'We figured things were going to go bad': 'Simpsons' writer laments show’s eerie Russia prediction

'We figured things were going to go bad': 'Simpsons' writer laments show’s eerie Russia prediction
Putin/Shutterstock
Putin/Shutterstock

Back in 1998, The Simpsons aired an episode entitled Simpson Tide in which the leader of Russia – who at the time was Boris Yeltsin – revealed to the United Nations that it was still the Soviet Union and secretly pursuing military expansion.

Predictably, with Russian President Vladimir Putin's invasion of Ukraine, people are convinced that the animated series – as it so often seems to – foresaw the future.

On Thursday, writer Al Jean discussed this conspiracy theory with The Hollywood Reporter, which summed up the episode:

While on a nuclear submarine participating in a military exercise, Homer unintentionally fires the sub captain out of the vessel into Russian waters. Cut to Russia revealing that the Soviet Union never truly dissolved; troops and tanks descend upon the streets as the Berlin Wall is instantly resurrected. Jean notes that the show was able to clear the rights to use 'The Internationale' for the 1998 episode gag, so there was no pushback.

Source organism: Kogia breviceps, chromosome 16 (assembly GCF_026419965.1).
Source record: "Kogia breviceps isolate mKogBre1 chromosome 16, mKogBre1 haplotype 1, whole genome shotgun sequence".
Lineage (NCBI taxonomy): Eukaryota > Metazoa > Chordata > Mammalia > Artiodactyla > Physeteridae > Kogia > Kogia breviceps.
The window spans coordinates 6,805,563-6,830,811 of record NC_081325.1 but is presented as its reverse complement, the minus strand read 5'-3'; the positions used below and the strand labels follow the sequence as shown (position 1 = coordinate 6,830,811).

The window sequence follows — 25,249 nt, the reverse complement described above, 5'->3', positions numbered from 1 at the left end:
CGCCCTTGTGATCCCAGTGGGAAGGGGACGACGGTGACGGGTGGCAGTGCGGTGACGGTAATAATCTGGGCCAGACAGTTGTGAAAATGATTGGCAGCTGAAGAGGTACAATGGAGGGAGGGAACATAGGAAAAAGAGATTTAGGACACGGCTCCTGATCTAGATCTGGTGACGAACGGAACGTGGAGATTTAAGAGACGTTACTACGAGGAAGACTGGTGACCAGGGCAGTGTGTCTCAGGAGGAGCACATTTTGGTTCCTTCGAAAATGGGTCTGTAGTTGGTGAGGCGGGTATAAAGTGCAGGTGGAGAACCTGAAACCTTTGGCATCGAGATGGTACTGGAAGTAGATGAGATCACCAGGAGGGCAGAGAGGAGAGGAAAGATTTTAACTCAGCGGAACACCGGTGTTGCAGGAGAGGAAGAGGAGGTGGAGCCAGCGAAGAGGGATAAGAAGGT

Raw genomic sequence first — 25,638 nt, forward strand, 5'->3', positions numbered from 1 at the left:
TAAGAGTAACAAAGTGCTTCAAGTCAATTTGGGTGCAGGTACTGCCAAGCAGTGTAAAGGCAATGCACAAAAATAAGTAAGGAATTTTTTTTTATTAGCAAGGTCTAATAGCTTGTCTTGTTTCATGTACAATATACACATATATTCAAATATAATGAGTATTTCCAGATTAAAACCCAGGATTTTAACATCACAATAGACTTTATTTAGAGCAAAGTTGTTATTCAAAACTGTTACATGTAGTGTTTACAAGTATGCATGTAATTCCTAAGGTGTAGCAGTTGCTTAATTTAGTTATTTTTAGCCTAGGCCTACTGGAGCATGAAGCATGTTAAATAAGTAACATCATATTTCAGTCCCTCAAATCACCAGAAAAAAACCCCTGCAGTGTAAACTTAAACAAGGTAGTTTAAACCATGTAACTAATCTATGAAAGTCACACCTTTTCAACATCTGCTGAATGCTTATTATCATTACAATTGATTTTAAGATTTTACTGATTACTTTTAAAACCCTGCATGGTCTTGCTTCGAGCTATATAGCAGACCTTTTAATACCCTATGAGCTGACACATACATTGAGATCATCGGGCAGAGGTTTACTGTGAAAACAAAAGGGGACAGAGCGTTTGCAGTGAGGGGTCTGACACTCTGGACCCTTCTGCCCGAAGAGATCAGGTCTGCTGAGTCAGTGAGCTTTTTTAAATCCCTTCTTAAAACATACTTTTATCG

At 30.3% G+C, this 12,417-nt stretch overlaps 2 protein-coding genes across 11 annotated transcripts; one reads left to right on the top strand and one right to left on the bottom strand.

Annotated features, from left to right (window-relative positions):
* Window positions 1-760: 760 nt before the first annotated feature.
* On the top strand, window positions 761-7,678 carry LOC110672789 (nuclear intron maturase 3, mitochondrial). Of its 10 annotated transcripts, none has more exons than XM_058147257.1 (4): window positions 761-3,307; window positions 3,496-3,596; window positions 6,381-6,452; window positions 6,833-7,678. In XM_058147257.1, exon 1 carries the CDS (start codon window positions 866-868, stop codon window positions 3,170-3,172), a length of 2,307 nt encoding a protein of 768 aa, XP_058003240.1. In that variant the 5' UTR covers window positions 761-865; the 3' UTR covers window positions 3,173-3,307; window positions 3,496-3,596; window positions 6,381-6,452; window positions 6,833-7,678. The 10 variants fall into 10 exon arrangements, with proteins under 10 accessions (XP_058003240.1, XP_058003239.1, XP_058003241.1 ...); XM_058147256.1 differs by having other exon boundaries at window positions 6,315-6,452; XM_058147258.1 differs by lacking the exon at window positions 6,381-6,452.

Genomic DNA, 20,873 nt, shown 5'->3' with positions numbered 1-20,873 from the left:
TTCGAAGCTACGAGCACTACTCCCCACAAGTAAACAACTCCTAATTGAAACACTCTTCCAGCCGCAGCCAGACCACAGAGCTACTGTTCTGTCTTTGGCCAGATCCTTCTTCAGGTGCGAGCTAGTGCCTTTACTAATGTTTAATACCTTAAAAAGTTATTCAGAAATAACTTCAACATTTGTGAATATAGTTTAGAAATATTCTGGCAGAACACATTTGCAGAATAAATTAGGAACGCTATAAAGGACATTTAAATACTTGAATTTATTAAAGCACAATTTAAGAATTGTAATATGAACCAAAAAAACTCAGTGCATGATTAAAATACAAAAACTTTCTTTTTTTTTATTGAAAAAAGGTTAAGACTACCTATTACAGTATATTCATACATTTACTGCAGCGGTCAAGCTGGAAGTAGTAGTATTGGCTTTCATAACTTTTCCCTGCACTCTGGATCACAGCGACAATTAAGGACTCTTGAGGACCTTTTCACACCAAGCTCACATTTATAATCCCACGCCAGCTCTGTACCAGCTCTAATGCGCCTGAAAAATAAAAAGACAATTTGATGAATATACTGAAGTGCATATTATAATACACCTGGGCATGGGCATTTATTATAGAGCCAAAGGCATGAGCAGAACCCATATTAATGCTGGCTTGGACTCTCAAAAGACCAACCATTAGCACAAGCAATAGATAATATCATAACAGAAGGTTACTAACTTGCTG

Although he acknowledged the parallels between the show and world events, Jean said that it usually comes down to coincidence – except for this time.

“In terms of predictions, there are two kinds we have: The trivial, like Don Mattingly getting in trouble for his hair in ‘Homer at the Bat,'” said Jean. “And then there are predictions like this. I hate to say it, but I was born in 1961, so 30 years of my life were lived with the specter of the Soviet Union. So, to me, this is sadly more the norm than it is a prediction. We just figured things were going to go bad.”

But Jean had no idea that Putin's incursion into Ukraine would one day mirror his cartoon.

"There is the kind of prediction, where we reference something that has happened, happening again — we hope it wouldn’t, but sadly, it does," he said.

Watch the clips and reactions below:



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